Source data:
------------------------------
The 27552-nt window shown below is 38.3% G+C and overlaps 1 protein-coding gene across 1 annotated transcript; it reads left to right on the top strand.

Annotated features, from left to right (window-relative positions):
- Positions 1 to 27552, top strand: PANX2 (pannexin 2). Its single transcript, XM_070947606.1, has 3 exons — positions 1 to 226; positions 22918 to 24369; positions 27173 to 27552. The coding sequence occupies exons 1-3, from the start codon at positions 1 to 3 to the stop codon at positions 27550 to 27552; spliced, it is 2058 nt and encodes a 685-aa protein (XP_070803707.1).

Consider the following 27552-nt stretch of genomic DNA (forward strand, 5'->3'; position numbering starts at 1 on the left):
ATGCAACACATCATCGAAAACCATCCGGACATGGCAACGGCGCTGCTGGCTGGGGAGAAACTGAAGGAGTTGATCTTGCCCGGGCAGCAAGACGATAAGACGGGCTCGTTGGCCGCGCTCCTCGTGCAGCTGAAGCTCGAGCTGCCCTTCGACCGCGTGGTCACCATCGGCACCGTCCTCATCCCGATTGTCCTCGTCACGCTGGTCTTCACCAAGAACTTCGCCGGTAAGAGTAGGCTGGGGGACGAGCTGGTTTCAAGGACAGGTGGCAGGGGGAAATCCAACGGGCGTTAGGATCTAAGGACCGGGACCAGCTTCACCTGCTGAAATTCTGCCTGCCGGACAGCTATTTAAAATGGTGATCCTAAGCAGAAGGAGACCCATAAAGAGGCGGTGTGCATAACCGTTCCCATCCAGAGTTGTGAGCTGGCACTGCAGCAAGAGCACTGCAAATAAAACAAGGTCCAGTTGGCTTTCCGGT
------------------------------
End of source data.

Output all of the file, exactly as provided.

The 27552-nt window shown below is 38.3% G+C and overlaps 1 protein-coding gene across 1 annotated transcript; it reads left to right on the top strand.

Annotated features, from left to right (window-relative positions):
- Positions 1 to 27552, top strand: PANX2 (pannexin 2). Its single transcript, XM_070947606.1, has 3 exons — positions 1 to 226; positions 22918 to 24369; positions 27173 to 27552. The coding sequence occupies exons 1-3, from the start codon at positions 1 to 3 to the stop codon at positions 27550 to 27552; spliced, it is 2058 nt and encodes a 685-aa protein (XP_070803707.1).

Consider the following 27552-nt stretch of genomic DNA (forward strand, 5'->3'; position numbering starts at 1 on the left):
ATGCAACACATCATCGAAAACCATCCGGACATGGCAACGGCGCTGCTGGCTGGGGAGAAACTGAAGGAGTTGATCTTGCCCGGGCAGCAAGACGATAAGACGGGCTCGTTGGCCGCGCTCCTCGTGCAGCTGAAGCTCGAGCTGCCCTTCGACCGCGTGGTCACCATCGGCACCGTCCTCATCCCGATTGTCCTCGTCACGCTGGTCTTCACCAAGAACTTCGCCGGTAAGAGTAGGCTGGGGGACGAGCTGGTTTCAAGGACAGGTGGCAGGGGGAAATCCAACGGGCGTTAGGATCTAAGGACCGGGACCAGCTTCACCTGCTGAAATTCTGCCTGCCGGACAGCTATTTAAAATGGTGATCCTAAGCAGAAGGAGACCCATAAAGAGGCGGTGTGCATAACCGTTCCCATCCAGAGTTGTGAGCTGGCACTGCAGCAAGAGCACTGCAAATAAAACAAGGTCCAGTTGGCTTTCCGGT